Adult Onset Still’s Disease

Thanks to Dr. Szumowski for sending us the case of a middle aged man who presented with acute L knee swelling and pain one week after a viral URI syndrome, initially concerning for septic joint.  His clinical course was complicated by recurrent high daily fevers, a diffuse maculopapular rash, and knee arthrocenteses and joint washes that were clean leading to a diagnosis of Still’s disease!


Clinical Pearls

  • Still’s disease is a diagnosis of exclusion! Yamaguchi criteria can help with ruling in the diagnosis.
  • Still’s remains a multi-systemic disorder of unknown etiology because it’s difficult to diagnose and rare (0.16 cases per 100,000).
  • RF and ANA are generally negative but can be positive in <10% of patients with Still’s in low titers.
  • ~66% of patients present with sore throat secondary to cricothyroid perichondritis or aseptic nonexudative pharyngitis.
  • The disease is often recurrent. Predictors of poor outcome include erosive polyarthritis on presentation and shoulder/hip involvement.

Still’s disease:

  • Described in 1897 by George Still, it is a systemic inflammatory disorder of unknown etiology
  • Some clarifications on nomenclature:
    • Systemic juvenile idiopathic arthritis (sJIA): first presentation <17 years old, previously referred to as Still’s disease
    • Adult onset Still’s disease (AOSD): first presentation  > 17 years old
  • Epidemiology of AOSD:
    • 0.16 cases per 100,000
    • No sex predominance (F=M)
    • Bimodal age distribution with peak between 15-25 and another 36-46 years of age.  New diagnosis in patients >60 have been reported.
  • Etiology:
    • Poorly understood but likely a combination of genetic predisposition, environmental triggers (viruses such as echo, coxsackievirus B4, mycoplasma, yernisnia, lyme, etc), activated innate immunity leading aberrant production of pro-inflammatory cytokines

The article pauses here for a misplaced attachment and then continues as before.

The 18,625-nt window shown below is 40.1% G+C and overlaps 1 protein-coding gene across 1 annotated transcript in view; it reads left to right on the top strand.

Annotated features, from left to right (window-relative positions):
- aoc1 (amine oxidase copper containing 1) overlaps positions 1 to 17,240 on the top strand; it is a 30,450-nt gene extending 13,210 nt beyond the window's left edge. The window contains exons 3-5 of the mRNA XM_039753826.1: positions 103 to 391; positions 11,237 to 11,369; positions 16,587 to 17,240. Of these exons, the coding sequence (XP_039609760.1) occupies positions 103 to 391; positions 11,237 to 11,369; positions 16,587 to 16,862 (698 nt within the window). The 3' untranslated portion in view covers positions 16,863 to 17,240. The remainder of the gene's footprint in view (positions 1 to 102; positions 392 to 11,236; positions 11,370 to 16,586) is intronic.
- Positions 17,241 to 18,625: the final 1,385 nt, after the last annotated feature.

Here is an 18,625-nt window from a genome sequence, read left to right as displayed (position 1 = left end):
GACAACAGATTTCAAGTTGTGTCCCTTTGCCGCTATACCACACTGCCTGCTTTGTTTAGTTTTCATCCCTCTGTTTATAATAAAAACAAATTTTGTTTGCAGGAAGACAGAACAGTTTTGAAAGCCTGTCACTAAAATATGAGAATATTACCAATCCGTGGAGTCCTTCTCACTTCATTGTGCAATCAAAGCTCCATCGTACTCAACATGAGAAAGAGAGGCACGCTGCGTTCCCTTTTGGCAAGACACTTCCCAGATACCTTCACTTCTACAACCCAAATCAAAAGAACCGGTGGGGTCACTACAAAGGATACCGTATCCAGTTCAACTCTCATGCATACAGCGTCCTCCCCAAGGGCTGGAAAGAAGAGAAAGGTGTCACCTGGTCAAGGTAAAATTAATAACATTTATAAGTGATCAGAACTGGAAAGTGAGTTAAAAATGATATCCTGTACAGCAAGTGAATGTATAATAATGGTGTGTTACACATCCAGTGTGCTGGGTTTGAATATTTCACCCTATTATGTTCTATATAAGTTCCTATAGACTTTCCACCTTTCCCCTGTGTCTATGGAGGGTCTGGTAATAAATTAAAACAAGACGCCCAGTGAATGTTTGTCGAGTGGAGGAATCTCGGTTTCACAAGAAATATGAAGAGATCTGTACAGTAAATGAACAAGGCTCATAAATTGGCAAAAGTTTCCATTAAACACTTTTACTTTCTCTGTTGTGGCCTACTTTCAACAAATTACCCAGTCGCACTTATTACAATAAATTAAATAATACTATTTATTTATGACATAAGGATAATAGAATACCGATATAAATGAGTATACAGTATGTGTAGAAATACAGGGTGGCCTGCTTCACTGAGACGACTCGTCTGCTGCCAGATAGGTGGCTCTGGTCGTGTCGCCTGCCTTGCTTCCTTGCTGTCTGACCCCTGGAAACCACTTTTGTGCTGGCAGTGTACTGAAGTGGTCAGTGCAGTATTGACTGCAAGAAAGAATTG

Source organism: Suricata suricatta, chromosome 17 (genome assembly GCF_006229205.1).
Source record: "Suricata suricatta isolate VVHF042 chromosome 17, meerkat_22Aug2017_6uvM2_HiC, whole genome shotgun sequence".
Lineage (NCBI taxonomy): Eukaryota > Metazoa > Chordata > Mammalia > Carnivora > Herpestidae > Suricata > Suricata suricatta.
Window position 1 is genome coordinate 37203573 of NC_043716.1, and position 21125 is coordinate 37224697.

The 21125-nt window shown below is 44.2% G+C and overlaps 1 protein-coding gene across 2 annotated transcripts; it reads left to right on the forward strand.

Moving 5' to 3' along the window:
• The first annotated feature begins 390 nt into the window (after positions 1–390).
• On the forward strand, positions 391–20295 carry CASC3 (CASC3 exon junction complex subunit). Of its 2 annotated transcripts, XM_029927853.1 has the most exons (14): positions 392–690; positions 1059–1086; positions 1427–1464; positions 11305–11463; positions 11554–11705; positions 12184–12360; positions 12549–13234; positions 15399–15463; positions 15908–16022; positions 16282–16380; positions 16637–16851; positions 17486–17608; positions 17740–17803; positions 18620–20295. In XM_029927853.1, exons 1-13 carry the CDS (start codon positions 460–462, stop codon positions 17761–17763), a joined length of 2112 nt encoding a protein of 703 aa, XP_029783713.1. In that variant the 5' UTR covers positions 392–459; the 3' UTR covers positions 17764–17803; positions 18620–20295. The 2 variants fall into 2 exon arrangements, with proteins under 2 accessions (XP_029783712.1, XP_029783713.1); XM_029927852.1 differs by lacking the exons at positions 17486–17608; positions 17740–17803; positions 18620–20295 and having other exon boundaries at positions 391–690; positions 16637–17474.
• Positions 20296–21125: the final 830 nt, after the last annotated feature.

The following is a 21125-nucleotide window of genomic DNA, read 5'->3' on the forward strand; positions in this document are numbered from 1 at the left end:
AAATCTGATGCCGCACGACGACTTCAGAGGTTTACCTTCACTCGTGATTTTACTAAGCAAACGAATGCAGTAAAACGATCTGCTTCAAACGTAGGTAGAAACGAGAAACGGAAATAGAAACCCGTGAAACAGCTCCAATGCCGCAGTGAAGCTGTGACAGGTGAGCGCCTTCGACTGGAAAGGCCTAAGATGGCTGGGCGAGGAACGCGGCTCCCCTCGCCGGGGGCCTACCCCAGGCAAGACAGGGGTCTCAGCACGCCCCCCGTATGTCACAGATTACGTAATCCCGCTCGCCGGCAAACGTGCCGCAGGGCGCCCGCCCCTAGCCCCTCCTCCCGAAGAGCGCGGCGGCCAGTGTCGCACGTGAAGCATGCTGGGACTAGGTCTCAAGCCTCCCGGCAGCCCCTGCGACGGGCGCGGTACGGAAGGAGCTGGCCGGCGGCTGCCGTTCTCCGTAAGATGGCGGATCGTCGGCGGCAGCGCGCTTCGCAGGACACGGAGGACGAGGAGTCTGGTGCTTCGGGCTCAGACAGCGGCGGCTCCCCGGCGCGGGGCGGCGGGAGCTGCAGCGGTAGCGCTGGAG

• Diagnostics:
    • High ESR and CRP
    • Very high ferritin levels
    • Ultimately a clinical diagnosis so it’s important to exclude potential mimickers
      • Yamaguchi criteria are the most sensitivity (93.5%)
      • Fautrel’s Criteria are the most specific (98.5%)Diagnostic criteria
  • Treatment
    • Largely empirical since clinical trial data is lacking
    • High dose steroids are first line when systemic symptoms predominate
    • MTX is second line
    • NSAIDs are not good
    • Biologic agents for refractory cases (IL1 antagonist anakinra or canakinumab), IL6 antagonist tocilizumab, or TNF inhibitors.
  • Course:
    • Monocyclic pattern (systemic single episode)
    • Polycyclic pattern (multiple episodes, usually <1 /year)
    • Chronic pattern (persistently active disease with poly arthritis)

      AOSD patterns
      Giacomelli, R. et al. Journal of Autoimmunology. 2018
  • Prognosis:
    • Poor prognostic indicators:
      • Hip and shoulder involvement
      • Erosive polyarthritis at initial diagnosis

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